Academic journal article Harvard International Review

Unity under Siege: The European Single Market after the Financial Crisis

Academic journal article Harvard International Review

Unity under Siege: The European Single Market after the Financial Crisis

Article excerpt

As Europe's leaders respond to the financial crisis, concerns of economic protectionism are leading to greater questions over the fundamental unity of the European Union. At risk is the European Single Market, which, though less prominent than the symbolic euro, is the true basis for unity among the various European countries. The strain of the crisis has led to controversial policy responses such as the French and German automotive bailouts, which appear protectionist to other countries - particularly those in Eastern Europe. Given the current financial circumstances, protectionist impulses are the natural outcome of pressing political pressures; in addition, they play a particularly strong role for European national leaders given the nature of the single market that connects all EU country economies. Nevertheless, the long history of unity and its legacy of economic benefit to Europe require that European leaders strongly defend the core ideals of the European Single Market in the wake of the economic downturn.

The Single Market

One of the EU's greatest achievements is its economic core, the idea of a single market spanning all of its member countries. The modern definition of the single market is based on the "four freedoms," the principle that people, goods, services, and money should enjoy unrestricted movement across Europe. Even before the four freedoms were established in 1993, however, foundations for the single market were already in place. In 1957, Belgium, France, Germany, Italy, Luxembourg, and the Netherlands united under the European Economic Community (EEC) with the intent of building a common market. For the duration of the EEC, member countries cooperated to strengthen free trade and freedom of movement by passing hundreds of laws to eliminate "technical, regulatory, legal, and bureaucratic barriers," according to the European Union. Particularly impressive was the elimination of so-called "non-tariff barriers to trade, such as variable standards in different countries, different excise taxes rates, and favoritism in awarding public contracts to domestic firms. The majority of this work occurred in the seven years prior to 1992 and cumulated in the inauguration of the European Community in 1993. During those seven years, 280 new laws came into existence to eliminate traditional and non-tariff trade barriers. The economic underpinnings of the EEC and the strengthening and continuance of economic policy under the European Community make the single market the most important of the three "pillars" of policies governing the modern European Union today.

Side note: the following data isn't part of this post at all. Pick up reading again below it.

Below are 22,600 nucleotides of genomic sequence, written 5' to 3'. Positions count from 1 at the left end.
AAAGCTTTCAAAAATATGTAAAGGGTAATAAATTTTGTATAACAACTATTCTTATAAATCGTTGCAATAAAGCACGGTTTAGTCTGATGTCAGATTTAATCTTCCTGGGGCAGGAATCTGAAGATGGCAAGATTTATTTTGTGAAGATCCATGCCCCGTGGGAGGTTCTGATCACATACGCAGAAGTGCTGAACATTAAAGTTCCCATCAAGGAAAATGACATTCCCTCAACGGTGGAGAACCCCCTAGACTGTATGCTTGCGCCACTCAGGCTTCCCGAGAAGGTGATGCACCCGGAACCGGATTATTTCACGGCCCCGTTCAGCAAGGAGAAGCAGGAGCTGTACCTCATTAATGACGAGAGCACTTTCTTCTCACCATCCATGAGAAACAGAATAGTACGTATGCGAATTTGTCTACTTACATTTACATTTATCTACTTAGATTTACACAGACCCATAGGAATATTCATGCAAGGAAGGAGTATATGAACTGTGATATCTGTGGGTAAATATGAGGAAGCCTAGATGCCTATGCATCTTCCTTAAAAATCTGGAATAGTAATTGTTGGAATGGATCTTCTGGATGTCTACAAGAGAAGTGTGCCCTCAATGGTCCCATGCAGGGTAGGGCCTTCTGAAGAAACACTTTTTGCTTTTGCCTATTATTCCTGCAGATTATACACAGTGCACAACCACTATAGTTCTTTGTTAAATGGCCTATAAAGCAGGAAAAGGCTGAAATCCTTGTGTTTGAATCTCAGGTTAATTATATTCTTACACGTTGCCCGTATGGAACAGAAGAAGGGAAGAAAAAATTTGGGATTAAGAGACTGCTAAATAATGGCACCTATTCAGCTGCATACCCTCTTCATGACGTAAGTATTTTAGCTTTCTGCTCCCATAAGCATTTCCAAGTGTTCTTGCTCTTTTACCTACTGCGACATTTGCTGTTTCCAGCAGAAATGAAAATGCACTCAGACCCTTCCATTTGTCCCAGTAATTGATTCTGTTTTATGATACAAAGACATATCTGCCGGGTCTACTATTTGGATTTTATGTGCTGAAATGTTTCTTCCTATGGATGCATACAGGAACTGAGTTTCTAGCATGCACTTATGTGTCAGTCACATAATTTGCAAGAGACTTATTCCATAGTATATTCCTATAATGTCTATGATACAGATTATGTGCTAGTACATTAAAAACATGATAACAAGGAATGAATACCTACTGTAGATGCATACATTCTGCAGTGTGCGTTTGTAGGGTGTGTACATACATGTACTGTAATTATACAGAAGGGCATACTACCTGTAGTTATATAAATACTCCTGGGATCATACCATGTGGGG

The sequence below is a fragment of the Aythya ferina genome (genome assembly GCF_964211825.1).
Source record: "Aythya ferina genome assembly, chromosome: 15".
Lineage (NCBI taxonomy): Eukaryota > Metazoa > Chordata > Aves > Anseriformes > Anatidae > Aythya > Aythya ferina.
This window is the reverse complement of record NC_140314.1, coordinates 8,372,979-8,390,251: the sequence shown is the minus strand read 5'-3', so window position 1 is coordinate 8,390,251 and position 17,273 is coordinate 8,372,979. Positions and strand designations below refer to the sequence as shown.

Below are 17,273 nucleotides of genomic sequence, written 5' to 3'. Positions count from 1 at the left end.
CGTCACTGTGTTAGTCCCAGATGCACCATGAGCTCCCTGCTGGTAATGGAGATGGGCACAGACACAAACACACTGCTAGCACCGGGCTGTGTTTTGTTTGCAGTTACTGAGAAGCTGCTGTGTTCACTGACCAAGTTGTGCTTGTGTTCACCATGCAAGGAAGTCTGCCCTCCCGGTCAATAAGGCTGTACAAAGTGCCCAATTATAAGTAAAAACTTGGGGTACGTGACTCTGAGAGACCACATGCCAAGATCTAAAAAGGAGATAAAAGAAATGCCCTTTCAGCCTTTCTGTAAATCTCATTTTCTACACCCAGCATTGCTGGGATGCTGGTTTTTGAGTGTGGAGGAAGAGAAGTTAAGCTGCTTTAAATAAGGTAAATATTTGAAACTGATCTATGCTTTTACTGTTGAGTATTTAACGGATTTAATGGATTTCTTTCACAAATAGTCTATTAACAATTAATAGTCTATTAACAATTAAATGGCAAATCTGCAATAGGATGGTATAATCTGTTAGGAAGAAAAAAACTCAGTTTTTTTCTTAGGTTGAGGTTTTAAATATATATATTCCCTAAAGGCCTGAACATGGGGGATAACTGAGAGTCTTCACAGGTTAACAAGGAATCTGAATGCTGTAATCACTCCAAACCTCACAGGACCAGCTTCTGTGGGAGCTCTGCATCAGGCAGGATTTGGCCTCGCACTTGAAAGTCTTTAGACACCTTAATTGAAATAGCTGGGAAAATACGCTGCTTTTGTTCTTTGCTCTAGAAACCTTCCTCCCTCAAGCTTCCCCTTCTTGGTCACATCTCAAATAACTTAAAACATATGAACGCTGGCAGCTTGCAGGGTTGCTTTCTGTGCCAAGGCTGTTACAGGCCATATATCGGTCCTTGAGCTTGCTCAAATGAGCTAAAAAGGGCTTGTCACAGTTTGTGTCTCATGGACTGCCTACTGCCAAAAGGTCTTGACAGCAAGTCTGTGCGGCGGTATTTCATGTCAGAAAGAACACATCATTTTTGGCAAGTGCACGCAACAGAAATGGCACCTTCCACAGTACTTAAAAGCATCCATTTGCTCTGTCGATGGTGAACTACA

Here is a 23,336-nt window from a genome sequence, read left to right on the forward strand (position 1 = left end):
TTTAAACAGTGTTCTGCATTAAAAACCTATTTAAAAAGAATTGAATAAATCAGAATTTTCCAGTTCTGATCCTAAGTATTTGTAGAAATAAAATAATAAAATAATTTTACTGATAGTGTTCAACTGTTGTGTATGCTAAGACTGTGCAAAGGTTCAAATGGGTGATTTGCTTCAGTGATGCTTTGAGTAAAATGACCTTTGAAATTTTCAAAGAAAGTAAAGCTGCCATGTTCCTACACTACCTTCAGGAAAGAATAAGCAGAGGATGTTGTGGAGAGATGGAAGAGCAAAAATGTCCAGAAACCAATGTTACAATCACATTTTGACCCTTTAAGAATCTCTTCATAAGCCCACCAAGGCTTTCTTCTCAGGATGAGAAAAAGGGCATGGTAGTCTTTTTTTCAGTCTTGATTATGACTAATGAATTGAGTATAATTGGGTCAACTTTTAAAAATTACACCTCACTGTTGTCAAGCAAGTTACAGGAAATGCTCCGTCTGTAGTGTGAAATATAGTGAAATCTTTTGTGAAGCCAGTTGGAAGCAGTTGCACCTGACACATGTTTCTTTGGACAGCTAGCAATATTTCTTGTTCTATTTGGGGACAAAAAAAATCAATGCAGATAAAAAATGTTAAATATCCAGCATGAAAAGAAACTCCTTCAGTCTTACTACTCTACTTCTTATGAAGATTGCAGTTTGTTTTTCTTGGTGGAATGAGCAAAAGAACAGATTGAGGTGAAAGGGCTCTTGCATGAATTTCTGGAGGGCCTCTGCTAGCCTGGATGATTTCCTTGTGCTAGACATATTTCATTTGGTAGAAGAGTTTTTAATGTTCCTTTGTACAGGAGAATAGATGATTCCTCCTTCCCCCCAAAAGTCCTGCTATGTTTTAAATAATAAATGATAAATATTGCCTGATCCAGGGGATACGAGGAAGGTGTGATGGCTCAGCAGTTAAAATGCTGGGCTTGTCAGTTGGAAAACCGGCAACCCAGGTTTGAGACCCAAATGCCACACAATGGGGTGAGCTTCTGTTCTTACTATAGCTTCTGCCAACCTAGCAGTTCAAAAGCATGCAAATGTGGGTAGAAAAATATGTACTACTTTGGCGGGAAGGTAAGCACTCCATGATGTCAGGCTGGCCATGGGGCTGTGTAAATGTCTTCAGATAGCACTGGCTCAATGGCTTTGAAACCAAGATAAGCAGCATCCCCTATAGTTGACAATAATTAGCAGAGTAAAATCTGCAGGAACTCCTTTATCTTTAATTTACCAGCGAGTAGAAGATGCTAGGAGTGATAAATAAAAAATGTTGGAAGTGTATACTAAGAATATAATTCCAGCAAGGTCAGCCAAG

The benefits of the European single market have been widespread and substantial. The European Commission estimates that the removal of national trade barriers has generated an additional 800 billion euros in wealth for EU consumers--of which there are now over 458 million--and 2.5 million new jobs for Europe. Consumers have benefited from lower prices, higher quality goods, and a wider array of goods from which to choose. Additionally, the liberalization of air travel and utility markets has drastically reduced costs for consumers.

Of course, certain costs have accompanied the rapid opening of domestic economies to international market forces. As would be expected, national industries previously shielded from international competition became unprotected. A landmark case occurred in 2007, when the European Court of Justice--the highest court of the EU--ruled against the so-called "VW Law," a German law protecting Volkswagen from hostile takeovers. Since then, against the wishes of German labor unions and German politicians, Porsche has taken control of Volkswagen, purchasing over 50 percent of the German company's shares. Despite possible costs to parts of the German labor market and the imminent loss of German ownership in one of its key automotive manufacturers, the court nonetheless struck down the law, upholding the hegemony of the four freedoms--in this particular case, that of free movement of capital--and protecting the single market ideal. …

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